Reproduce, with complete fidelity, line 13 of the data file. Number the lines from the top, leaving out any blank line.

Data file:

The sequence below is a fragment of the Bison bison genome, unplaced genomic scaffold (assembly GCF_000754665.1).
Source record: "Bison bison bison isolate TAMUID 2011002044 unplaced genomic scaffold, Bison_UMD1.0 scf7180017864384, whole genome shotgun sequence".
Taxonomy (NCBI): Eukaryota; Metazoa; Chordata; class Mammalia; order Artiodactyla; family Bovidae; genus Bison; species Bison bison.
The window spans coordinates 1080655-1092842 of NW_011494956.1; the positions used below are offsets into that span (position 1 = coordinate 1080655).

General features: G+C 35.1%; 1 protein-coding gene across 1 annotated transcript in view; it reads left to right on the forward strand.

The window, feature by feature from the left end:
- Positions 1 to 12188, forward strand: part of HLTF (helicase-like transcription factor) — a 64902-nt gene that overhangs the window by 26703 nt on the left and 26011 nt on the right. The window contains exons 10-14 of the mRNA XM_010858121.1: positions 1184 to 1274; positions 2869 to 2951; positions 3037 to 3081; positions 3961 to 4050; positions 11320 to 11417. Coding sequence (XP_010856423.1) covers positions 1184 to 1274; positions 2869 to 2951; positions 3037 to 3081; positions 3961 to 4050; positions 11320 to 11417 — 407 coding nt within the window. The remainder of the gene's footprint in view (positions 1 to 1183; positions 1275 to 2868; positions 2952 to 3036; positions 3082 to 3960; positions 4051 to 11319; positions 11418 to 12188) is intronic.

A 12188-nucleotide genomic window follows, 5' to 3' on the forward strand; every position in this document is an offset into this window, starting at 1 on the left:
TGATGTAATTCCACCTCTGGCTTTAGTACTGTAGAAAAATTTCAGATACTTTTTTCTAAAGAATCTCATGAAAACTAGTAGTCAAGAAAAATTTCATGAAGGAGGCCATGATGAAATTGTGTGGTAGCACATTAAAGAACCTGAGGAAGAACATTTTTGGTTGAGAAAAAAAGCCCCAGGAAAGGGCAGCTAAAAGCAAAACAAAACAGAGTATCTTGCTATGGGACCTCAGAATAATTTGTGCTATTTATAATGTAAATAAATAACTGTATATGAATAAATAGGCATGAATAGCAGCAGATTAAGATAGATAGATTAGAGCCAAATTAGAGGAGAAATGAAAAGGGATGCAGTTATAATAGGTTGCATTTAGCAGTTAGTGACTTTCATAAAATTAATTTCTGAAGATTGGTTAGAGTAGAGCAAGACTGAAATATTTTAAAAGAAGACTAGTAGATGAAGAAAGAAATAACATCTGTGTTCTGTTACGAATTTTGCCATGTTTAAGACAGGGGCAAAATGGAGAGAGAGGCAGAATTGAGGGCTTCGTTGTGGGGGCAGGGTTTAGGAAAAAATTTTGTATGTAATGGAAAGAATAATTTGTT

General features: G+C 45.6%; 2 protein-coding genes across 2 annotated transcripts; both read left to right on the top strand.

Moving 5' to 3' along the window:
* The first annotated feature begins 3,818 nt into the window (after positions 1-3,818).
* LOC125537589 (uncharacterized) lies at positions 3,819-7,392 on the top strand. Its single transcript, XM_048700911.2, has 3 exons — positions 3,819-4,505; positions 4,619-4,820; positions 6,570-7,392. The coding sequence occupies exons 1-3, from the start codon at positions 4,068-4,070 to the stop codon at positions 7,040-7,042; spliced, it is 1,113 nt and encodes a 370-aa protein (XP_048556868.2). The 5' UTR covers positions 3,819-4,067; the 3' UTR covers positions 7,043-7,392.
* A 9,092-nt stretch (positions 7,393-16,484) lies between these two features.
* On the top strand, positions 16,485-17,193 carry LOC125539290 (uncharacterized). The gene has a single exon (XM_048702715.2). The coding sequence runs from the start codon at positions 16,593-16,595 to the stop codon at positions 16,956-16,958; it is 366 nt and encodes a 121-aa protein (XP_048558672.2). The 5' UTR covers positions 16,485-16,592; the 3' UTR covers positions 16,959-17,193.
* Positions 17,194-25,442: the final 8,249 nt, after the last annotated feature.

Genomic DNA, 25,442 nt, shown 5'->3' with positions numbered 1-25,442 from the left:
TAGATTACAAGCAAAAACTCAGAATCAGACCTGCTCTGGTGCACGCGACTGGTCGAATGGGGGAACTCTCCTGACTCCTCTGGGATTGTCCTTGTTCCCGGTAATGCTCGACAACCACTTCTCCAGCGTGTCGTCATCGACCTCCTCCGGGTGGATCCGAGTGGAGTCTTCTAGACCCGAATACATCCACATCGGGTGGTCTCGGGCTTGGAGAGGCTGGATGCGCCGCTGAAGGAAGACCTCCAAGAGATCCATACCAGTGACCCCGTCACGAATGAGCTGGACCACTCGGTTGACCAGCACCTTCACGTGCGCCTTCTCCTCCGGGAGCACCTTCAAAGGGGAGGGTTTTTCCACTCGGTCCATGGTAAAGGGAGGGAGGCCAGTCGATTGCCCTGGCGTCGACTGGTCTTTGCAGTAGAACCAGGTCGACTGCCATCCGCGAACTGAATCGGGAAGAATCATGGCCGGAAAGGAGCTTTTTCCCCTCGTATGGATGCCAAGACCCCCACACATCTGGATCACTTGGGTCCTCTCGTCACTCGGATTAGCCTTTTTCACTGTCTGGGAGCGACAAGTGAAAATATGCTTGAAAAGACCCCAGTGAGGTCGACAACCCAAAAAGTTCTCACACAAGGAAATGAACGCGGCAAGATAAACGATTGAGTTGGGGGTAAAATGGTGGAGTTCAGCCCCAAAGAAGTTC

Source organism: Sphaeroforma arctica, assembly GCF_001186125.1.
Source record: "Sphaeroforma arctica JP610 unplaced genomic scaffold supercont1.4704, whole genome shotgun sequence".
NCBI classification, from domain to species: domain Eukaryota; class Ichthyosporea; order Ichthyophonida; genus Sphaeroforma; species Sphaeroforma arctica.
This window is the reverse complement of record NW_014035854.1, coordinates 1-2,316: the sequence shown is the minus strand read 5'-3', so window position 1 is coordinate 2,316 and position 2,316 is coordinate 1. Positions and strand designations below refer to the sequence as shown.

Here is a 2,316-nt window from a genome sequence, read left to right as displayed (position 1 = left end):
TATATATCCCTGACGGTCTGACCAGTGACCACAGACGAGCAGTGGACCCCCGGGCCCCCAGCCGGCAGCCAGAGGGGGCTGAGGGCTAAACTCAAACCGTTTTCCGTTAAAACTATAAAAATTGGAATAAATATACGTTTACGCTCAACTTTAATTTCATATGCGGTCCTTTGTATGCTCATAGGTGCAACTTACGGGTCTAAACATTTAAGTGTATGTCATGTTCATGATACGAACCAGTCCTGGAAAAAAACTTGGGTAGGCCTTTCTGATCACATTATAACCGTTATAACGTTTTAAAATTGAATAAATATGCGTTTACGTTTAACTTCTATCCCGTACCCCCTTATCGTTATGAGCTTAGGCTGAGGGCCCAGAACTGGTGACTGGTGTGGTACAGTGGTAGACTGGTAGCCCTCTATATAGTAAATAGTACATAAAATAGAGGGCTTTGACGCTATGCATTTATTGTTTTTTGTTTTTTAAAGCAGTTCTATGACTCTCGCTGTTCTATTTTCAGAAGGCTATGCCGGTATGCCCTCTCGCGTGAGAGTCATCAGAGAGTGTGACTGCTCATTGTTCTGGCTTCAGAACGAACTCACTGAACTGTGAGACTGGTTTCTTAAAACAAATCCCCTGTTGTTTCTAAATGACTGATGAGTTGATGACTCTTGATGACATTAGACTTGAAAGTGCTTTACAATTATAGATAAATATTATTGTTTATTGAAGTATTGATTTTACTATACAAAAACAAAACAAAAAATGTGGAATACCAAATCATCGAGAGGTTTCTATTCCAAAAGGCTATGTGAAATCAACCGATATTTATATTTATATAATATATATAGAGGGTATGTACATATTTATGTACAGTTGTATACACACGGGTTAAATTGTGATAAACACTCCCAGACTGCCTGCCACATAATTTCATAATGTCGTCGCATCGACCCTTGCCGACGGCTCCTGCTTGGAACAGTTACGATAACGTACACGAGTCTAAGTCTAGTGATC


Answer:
* LOC125537589 (uncharacterized) lies at positions 3,819-7,392 on the top strand. Its single transcript, XM_048700911.2, has 3 exons — positions 3,819-4,505; positions 4,619-4,820; positions 6,570-7,392. The coding sequence occupies exons 1-3, from the start codon at positions 4,068-4,070 to the stop codon at positions 7,040-7,042; spliced, it is 1,113 nt and encodes a 370-aa protein (XP_048556868.2). The 5' UTR covers positions 3,819-4,067; the 3' UTR covers positions 7,043-7,392.